Cataracts Surgery with Glaucoma

A cataract is a natural clouding of the lens in the eye. Becuase the lens is responsible for focusing objects when the lens is cloudy seeing clearly becomes difficult. Usually, the cataract does not interfere with vision initially, and cataracts are not considered an urgent problem.

As we age, the chances of having a cataract increases. Because age is a risk factor for glaucoma as well, many patients with glaucoma also have cataracts.

Although all of us will eventually develop cataracts, the good news is that the treatment for cataracts is very successful with the latest surgical techniques. When treatment for a cataract is warranted, it is surgically removed and an artificial lens is put in its place.

Glaucoma, however, damages the optic nerve, the critical structure that transmits the visual signal from the eye to the brain. Unfortunately, in contrast to cataracts, we are not yet able to repair or replace the optic nerve. This important difference affects the management of these two diseases when they co-exist in the same eye.

Cataracts Surgery and Glaucoma with CyPass® Micro-Stent

CyPass Micro-Stent, a device for treatment of mild to moderate primary open-angle glaucoma that is intended to be implanted along with cataract surgery. The stent creates a channel for liquids to flow out from the anterior chamber of the eye, thereby reducing the intraocular pressure.

CyPass Micro-Stent

The clinical performance of the CyPass Micro-Stent system was evaluated by a study of 505 patients diagnosed with POAG. 374 patients were randomized to the CyPass Micro-stent in combination with cataract surgery, and 131 patients were randomized to cataract surgery alone. The study evaluated the percentage of patients with reduction of at least 20% in mean diurnal IOP from baseline and adverse events (AEs) for 24 months after implantation. Of the patients randomized to the stent, 72.5% achieved a significant lowering of their IOP, compared to 58.0% of patients who had cataract surgery alone.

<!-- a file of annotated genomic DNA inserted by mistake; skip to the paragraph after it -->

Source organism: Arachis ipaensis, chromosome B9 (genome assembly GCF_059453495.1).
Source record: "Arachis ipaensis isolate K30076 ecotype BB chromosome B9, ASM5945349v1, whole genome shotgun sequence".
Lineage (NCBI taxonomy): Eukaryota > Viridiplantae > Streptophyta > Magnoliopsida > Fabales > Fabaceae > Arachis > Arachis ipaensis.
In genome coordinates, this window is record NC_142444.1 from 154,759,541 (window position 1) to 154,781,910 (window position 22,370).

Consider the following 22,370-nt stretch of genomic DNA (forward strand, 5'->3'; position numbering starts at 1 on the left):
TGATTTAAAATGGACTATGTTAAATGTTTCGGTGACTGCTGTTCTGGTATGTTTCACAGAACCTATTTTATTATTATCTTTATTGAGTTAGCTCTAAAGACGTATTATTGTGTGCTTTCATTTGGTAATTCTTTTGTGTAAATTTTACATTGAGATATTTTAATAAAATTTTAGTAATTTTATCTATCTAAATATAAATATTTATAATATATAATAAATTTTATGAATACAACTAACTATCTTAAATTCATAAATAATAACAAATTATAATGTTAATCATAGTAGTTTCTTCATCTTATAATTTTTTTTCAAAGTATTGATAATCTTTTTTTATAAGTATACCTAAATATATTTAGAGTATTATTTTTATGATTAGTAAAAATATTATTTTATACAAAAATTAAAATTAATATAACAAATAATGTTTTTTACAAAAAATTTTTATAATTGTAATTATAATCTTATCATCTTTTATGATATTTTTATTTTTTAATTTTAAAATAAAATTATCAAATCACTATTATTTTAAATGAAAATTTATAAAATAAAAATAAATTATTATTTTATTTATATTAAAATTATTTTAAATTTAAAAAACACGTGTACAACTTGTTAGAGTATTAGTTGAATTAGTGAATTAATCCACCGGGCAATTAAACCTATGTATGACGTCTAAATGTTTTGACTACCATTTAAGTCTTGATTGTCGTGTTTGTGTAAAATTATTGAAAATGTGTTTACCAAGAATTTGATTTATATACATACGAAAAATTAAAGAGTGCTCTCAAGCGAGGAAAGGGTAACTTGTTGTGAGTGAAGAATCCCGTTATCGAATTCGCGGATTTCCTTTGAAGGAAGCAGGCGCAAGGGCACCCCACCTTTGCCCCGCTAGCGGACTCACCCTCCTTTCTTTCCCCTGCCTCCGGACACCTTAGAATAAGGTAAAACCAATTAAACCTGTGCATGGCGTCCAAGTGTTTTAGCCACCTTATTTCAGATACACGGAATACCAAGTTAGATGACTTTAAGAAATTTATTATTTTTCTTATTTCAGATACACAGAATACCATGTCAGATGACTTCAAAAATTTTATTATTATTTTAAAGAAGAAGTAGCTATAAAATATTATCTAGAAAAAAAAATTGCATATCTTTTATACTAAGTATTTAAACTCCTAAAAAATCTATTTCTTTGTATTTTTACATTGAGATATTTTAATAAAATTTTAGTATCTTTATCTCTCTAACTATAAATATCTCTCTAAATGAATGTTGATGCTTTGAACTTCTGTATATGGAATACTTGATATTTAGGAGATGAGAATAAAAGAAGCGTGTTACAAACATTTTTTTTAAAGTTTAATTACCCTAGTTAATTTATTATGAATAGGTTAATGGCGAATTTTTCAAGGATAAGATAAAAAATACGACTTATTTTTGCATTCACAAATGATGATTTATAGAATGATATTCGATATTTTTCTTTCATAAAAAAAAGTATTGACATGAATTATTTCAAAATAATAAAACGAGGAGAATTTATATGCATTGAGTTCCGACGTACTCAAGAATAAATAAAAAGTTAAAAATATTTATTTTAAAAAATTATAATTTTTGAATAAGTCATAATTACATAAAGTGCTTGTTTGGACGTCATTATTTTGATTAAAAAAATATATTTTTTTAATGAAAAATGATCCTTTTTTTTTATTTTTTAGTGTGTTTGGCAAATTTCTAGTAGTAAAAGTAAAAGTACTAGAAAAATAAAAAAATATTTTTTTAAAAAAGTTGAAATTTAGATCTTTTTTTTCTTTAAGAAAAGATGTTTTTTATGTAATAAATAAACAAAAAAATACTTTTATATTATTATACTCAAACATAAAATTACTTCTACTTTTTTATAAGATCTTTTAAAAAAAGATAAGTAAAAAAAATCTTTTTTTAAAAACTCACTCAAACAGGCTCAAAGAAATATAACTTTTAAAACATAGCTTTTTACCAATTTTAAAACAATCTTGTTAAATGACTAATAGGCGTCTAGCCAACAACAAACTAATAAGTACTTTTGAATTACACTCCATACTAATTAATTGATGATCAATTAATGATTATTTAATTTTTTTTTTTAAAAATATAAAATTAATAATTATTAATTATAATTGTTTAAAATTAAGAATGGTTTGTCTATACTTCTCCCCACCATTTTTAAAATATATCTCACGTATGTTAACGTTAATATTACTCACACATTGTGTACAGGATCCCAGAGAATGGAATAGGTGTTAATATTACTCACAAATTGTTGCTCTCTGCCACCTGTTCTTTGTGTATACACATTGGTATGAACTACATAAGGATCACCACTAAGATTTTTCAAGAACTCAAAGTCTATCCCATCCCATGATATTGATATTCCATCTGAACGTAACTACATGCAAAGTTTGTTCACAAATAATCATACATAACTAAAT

There were no reports of patients implanted with the CyPass Micro-Stent experiencing loss of light perception, endophthalmitis, suprachoroidal hemmorrhage, diplopia, wound leak, flat anterior chamber, or bleb complications. The most serious AEs reported were rare instances of hypotony maculopathy, peripheral anterior choroidal effusion, intraocular lens (IOL) subluxation and corneal compromise. The most common safety concerns were related to bleeding, inflammation, and damage to angle tissue (i.e., iridodialysis, larger than expected cyclodialysis cleft, ciliary body edema). Due to the small size of the CyPass Micro-Stent, some patients experienced device malposition, device movement, and tube obstruction.